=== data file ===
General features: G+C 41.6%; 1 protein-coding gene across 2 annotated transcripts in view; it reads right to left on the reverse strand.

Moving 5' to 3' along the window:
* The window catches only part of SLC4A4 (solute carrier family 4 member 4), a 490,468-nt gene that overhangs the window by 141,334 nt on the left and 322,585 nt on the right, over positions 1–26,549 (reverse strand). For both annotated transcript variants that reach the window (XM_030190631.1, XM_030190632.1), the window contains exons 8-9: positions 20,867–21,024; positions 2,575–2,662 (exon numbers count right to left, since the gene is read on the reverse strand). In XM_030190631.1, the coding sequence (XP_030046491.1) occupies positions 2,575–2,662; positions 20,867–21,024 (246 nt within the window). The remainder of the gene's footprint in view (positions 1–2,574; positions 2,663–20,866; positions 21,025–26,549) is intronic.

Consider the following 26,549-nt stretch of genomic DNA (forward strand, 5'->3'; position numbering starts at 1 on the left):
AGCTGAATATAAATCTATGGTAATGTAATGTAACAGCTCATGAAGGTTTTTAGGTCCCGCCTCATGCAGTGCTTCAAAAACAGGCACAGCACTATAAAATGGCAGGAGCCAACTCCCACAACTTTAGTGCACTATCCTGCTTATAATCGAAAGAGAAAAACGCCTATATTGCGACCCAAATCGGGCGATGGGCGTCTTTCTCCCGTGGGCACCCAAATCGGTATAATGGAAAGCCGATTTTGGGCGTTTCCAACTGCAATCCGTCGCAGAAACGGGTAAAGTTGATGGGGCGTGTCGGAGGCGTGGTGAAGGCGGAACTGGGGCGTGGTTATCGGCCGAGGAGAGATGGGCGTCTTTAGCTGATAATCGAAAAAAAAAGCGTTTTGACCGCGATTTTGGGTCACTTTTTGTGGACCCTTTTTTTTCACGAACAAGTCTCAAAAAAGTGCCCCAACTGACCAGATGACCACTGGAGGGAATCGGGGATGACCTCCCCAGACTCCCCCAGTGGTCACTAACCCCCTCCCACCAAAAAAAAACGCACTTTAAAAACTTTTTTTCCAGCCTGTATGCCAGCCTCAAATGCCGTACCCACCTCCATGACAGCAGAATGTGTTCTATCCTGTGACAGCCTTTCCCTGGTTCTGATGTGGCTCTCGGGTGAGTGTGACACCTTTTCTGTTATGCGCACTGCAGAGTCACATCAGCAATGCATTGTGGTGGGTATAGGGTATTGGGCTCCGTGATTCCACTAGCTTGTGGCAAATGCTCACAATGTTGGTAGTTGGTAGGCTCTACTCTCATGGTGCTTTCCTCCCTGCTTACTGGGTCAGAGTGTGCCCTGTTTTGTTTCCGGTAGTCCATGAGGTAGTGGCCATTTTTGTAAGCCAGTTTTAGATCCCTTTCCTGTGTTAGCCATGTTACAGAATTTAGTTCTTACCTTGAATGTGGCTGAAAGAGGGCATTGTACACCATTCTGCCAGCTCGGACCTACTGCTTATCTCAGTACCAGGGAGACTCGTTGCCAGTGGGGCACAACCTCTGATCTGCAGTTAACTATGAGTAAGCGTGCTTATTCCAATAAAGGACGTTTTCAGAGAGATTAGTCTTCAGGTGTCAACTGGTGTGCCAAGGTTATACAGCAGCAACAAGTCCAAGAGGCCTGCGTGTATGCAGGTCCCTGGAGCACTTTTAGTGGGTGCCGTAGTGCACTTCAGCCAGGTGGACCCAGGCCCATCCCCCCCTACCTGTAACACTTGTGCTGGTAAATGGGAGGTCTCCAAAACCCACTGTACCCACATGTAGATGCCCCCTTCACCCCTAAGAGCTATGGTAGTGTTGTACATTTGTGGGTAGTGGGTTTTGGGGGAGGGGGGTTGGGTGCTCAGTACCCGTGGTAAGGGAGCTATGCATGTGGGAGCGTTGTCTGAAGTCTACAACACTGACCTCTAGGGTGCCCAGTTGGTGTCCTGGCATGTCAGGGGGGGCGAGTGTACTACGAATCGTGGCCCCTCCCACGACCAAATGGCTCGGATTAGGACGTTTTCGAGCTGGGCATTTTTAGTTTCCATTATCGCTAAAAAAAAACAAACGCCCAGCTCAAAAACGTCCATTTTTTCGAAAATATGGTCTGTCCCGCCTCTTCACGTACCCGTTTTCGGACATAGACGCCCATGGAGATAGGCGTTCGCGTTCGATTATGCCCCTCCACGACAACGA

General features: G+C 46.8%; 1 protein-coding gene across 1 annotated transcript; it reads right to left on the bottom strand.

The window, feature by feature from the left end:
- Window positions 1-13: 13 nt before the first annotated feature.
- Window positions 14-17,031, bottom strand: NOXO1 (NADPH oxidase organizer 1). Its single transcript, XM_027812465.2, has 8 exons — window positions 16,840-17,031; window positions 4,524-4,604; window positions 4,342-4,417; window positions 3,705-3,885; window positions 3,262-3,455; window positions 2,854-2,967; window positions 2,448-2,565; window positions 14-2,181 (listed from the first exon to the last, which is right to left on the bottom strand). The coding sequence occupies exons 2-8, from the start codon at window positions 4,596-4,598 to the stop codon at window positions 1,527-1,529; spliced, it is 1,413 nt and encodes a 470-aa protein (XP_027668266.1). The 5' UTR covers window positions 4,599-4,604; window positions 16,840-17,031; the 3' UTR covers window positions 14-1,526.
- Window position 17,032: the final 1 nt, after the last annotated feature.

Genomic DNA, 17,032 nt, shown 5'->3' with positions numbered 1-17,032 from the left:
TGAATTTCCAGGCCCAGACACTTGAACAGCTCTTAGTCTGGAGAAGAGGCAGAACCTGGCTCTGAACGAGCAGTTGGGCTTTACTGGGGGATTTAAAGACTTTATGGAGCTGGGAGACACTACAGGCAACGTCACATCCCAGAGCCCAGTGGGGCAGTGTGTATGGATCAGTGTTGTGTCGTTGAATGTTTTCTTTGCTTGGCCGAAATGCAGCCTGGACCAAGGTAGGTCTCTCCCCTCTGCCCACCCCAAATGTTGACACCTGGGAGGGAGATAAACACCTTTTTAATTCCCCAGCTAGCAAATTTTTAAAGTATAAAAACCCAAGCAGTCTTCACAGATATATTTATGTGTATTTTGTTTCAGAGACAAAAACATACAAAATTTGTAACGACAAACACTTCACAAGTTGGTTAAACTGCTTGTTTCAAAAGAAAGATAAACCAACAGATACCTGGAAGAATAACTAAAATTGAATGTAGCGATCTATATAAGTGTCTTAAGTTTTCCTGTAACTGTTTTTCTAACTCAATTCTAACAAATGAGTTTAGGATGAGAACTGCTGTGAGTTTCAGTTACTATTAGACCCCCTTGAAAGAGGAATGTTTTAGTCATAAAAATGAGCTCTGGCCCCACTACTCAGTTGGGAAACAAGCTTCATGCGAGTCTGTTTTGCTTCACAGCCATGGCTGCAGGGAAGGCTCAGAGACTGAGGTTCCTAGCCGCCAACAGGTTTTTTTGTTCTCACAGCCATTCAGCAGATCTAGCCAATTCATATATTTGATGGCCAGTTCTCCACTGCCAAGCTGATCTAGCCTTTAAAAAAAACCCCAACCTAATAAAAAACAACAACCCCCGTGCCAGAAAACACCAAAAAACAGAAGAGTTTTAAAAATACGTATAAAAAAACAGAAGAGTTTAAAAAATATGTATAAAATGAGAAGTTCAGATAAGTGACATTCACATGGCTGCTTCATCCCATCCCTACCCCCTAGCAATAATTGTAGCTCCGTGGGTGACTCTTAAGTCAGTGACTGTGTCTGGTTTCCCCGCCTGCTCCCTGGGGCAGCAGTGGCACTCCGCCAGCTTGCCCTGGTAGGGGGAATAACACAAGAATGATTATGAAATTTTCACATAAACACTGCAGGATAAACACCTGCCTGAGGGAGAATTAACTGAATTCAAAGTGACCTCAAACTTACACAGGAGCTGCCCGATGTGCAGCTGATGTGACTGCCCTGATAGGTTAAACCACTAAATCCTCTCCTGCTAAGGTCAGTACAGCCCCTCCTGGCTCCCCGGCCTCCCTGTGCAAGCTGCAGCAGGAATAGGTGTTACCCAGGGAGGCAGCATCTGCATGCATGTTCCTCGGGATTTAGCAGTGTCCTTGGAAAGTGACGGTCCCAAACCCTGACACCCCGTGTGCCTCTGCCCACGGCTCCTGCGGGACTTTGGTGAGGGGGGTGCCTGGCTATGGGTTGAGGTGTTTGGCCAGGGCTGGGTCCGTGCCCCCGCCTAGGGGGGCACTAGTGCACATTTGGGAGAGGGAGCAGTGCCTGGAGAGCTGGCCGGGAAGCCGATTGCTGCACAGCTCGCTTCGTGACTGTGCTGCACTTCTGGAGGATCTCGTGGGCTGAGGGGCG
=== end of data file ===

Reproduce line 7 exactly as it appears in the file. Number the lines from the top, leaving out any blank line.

The window, feature by feature from the left end: